Cover image for How to be a domestic goddess : baking and the art of comfort cooking
How to be a domestic goddess : baking and the art of comfort cooking
Lawson, Nigella, 1960-
Personal Author:
First edition.
Publication Information:
New York : Hyperion, 2001.
Physical Description:
viii, 374 pages : illustrations (some color) ; 26 cm
Subject Term:
Format :


Call Number
Material Type
Home Location
Item Holds
TX763 .L37 2001 Adult Non-Fiction Open Shelf
TX763 .L37 2001 Adult Non-Fiction Open Shelf

On Order



"The trouble with much modern cooking is that the mood it induces in the cook is one of skin-of-the-teeth efficiency, all briskness and little pleasure. Sometimes that's the best we can manage, but at other times we don't want to feel stressed and overstretched, but like a domestic goddess, trailing nutmeggy fumes of baking pie in our languorous wake" --from How to Be a Domestic Goddess

How to Be a Domestic Goddess is not about being a goddess, but about feeling like one. What this deliciously mouthwatering cookbook demonstrates is that it's not actually hard to bake a pan of muffins or a sponge layer cake, but the appreciation and satisfaction they bring are disproportionately high. Filled with over 220 gorgeously illustrated recipes, this book understands our anxieties, feeds our fantasies, and puts cakes, pies, pastries, preserves, puddings, breads, and cookies back in our own kitchens. The domestic goddess has to maintain her (or his) cool when faced with pastry, of course--but with Nigella Lawson's guidance, even puff pastry can be pain-free.

Author Notes

She is one of Britain's most recognized culinary personalities & the food editor for British Vogue. Her first book, How to Eat, was published to huge acclaim & was the basis for a television series in England. She has been profiled in Gourmet magazine & writes regularly for the London Observer. She lives in London.

(Publisher Provided) Nigella Lawson was born in London, England on January 6, 1960. She received a degree in medieval and modern languages from Lady Margaret Hall, Oxford University. She worked as a book reviewer and restaurant critic for The Spectator and later became the deputy literary editor of The Sunday Times. She eventually became a freelance journalist. Her first cookbook, How to Eat: The Pleasures and Principles of Good Food, was published in 1998. Her other cookbooks include How to be a Domestic Goddess: Baking and the Art of Comfort Cooking, Nigella Bites: From Family Meals to Elegant Dinners - Easy, Delectable Recipes for Any Occasion, Nigella Kitchen: Recipes from the Heart of the Home, and Nigellissima: Easy Italian-Inspired Recipes.

(Bowker Author Biography)

Reviews 1

Publisher's Weekly Review

Called "England's it girl" by Gourmet magazine, Lawson (How to Eat) brings to America her second cookbook, highly popular in England. Lawson, the food editor for British Vogue, suggests ways to feel like a domestic goddess (rather than undergo the necessary lifestyle changes to become one), taking cooks back to an era of less stress and more simple pleasures. The recipes, written in Lawson's characteristic lively, witty manner, encourage this theme. The Store-Cupboard Chocolate-Orange Cake will please the nose with its rich, intense aroma and indulge the taste buds with its full chocolate and orange flavor. The Coconut Macaroons seem soft and chewy with a concentrated coconut essence (though they may need to bake for slightly longer than the suggested 20 minutes). The chapters cover categories from cakes to pies and from chocolate to Christmas. One chapter includes recipes for kid foods as well as recipes that children can follow. The book is designed to instill confidence and capability, positing that if Nigella can make these delights with ease and in a relaxed manner, so can anyone else, "trailing nutmeggy fumes." The beautiful color photos set the mouth to watering. (Nov.) Forecast: Timed to launch with her television series Nigella Bites on the E! channel and Style networks this fall, this book will bask in the warm, fuzzy and competent glow of Lawson's renown. She'll be a hit in the U.S.; her book will get ample promo and fly off the shelves. (c) Copyright PWxyz, LLC. All rights reserved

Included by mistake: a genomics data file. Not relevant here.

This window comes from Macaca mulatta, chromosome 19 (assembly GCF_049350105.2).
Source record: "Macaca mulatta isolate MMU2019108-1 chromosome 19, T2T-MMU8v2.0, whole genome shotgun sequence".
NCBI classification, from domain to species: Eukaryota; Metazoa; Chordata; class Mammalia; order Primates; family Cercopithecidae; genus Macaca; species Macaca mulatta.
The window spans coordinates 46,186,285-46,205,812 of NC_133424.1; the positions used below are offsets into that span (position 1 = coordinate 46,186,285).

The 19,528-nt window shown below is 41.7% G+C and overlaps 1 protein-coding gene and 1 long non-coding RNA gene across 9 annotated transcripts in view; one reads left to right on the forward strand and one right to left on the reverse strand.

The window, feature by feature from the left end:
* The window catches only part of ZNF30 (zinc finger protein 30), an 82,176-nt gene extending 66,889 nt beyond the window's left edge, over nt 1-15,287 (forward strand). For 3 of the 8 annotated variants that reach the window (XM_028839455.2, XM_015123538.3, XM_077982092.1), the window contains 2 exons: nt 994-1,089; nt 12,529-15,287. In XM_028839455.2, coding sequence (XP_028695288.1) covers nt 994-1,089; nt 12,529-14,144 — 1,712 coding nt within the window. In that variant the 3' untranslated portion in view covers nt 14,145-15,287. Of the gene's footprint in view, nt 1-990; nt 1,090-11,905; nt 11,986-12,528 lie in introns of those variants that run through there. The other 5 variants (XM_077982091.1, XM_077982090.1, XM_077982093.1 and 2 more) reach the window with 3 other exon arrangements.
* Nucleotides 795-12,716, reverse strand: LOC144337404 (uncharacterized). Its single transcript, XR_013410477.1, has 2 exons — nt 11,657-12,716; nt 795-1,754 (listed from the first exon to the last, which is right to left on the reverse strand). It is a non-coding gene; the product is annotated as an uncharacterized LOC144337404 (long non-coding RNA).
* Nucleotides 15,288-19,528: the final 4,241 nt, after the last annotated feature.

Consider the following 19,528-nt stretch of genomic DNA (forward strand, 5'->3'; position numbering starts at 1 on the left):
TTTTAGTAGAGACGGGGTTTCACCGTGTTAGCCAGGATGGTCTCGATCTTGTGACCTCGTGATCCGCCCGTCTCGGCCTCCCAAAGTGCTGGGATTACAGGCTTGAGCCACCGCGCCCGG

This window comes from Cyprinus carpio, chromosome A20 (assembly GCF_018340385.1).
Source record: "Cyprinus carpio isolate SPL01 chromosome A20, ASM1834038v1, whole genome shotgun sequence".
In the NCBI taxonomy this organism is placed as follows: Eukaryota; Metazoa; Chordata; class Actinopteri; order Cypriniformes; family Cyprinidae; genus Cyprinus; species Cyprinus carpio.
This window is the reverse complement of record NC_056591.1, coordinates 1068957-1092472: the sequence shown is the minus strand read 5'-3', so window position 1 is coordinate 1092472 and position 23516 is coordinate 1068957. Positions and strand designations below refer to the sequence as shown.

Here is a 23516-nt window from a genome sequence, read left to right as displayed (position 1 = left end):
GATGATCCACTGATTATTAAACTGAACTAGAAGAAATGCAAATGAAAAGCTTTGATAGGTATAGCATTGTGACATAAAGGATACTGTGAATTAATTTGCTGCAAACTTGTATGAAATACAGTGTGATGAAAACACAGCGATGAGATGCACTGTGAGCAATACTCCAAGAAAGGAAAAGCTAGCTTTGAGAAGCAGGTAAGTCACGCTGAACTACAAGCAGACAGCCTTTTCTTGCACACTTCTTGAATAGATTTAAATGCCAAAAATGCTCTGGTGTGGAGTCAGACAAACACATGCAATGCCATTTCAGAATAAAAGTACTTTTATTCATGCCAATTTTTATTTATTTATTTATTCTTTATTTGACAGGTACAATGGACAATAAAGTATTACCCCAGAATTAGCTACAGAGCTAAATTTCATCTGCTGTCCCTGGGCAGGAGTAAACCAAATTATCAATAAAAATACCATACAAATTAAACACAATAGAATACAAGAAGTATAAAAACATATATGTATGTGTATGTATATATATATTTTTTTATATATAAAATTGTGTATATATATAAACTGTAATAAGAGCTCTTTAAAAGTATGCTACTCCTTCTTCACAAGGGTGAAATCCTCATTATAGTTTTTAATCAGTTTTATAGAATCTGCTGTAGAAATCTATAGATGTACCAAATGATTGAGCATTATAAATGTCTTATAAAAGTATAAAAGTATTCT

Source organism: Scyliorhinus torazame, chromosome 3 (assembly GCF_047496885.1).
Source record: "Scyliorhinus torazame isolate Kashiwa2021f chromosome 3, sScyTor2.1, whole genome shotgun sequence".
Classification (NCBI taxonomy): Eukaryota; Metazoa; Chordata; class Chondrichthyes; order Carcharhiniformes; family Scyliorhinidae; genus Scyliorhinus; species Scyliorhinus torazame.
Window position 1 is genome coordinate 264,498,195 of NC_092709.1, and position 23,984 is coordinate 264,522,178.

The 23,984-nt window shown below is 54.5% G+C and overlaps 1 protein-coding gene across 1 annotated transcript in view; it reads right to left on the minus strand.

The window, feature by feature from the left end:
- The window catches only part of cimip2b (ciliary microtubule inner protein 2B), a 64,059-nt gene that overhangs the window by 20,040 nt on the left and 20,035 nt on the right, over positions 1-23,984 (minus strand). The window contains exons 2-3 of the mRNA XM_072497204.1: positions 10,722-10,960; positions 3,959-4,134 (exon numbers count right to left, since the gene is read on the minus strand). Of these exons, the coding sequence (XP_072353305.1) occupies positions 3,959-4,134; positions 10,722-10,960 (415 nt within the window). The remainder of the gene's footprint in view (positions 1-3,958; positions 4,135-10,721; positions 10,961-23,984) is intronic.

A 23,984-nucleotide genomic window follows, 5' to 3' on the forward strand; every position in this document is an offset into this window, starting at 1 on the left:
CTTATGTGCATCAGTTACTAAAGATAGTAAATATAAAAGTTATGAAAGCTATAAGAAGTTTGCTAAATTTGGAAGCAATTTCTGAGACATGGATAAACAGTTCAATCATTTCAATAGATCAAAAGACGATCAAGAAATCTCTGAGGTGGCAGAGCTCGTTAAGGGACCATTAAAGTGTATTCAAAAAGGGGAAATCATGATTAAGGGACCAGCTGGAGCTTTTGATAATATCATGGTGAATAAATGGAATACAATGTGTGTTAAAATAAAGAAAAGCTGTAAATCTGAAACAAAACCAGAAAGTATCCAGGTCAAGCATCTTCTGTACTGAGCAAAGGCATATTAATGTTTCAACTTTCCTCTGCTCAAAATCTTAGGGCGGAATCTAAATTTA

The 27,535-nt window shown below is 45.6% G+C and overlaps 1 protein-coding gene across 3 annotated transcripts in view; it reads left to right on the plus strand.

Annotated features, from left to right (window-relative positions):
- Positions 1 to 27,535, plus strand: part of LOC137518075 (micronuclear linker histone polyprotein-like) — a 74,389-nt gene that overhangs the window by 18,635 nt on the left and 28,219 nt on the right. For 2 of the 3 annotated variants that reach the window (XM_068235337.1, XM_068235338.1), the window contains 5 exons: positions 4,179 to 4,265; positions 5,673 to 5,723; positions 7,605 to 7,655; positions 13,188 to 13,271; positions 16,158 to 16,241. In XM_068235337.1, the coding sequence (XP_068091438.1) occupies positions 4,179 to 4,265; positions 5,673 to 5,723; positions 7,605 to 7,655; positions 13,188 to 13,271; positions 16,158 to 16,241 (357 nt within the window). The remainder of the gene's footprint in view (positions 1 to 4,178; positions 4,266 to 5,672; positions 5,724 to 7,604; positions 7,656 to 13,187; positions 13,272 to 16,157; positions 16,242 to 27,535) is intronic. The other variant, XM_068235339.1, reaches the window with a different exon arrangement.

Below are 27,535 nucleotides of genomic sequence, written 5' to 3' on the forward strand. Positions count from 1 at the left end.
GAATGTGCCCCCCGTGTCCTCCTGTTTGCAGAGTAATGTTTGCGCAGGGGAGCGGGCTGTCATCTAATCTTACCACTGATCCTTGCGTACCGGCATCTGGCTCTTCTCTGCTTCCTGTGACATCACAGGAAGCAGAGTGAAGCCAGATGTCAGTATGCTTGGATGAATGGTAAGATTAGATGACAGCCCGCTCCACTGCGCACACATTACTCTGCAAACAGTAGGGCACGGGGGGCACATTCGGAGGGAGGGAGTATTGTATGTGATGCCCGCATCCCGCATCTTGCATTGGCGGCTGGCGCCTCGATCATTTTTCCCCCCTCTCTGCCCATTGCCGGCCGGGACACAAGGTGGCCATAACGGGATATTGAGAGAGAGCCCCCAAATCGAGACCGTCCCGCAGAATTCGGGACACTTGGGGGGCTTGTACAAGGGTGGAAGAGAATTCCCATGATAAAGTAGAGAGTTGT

Cappuccino Cupcakes The only thing chocolatey about these is the white chocolate in the icing: underneath is just golden coffee sponge; I think of this combination as blonde mocha. For the cupcakes: 3/4 cup self-rising cake flour 1/2 cup soft unsalted butter 7 tablespoons sugar 2 large eggs 1 teaspoon vanilla extract 1 teaspoon baking powder 1 heaped tablespoon instant espresso 2-3 tablespoons milk For the icing: 5 1/2 ounces white chocolate 1/4 cup butter 1/2 cup plus 1 tablespoon sour cream 1 2/3 cups confectioners' sugar, sifted scant teaspoon cocoa powder 12-cup muffin pan with paper baking cups Preheat the oven to 400°F. Put all the cupcake ingredients except for the milk into the food processor and blitz to combine. Pulse again, adding milk down the funnel to form a batter with a soft, dropping consistency. Spoon into the baking cups in their pan and put in the oven to cook for about 20 minutes. When ready, remove from the oven and leave in the pan to cool for 5 minutes before turning out onto a wire rack. When they're completely cold, get on with the icing. Melt the chocolate and butter in the microwave or in a double boiler, and after it's cooled a little, stir in the sour cream. Gradually beat in the sifted confectioners' sugar. And if the consistency isn't right for icing, add either hot water to thin or more sifted sugar to thicken. Spread roughly and generously over the top of each cupcake, and then dust sparingly with cocoa, by pressing a little through a tea strainer, so that they look like little cups of dusted cappuccino. Makes 12. Pistachio Macaroons These are the world's most elegant macaroons. The color alone, that waxy pale jade, perfectly matches the aromatic delicacy of their taste; and their nutty chewiness melts into the fragrant, soft paste with which they're paired. Of all the recipes in this book, this is the one of which I think I'm most proud: cookie bliss. These are perfect at the end of dinner alongside some confectioner's-sugar-dusted raspberries; or alone with coffee, gracefully piled on a plate or cake stand. Makes 20 sandwiches For the macaroons: 1/3 cup or 3 ounces pistachios 3/4 cup confectioners' sugar 2 large egg whites 1 tbsp sugar For the buttercream: 1/4 cup or 2 ounces pistachios 1 2/3 cups confectioners' sugar 1/2 cup unsalted butter, softened 2 baking sheets, lined with parchment paper Preheat the oven to 350°F. Grind the pistachios in a food processor along with the confectioners' sugar (this stops them turning into an oily mess), until as fine as dust. Whisk the egg whites until fairly stiff, but not dry, sprinkle the sugar over and whisk until very stiff. Fold the whites into the pistachio-sugar dust, and combine gently. Pipe small rounds onto your lined baking sheet, using a plain 1/2-inch nozzle. Let them sit for about 10 minutes to form a skin. Then put in the oven and cook for 10-12 minutes: they should be set, but not dried out. Remove from the oven and let cool, still on their sheets, while you get on with the filling. This is simple work: grind the nuts and confectioners' sugar in the processoor as before; then cream the butter and continue creaming as you add the nut dust. Make sure you have a well-combined soft buttercream. Then simply sandwich the macaroons together. Excerpted from How to be a Domestic Goddess: Baking and the Art of Comfort Cooking by Nigella Lawson All rights reserved by the original copyright owners. Excerpts are provided for display purposes only and may not be reproduced, reprinted or distributed without the written permission of the publisher.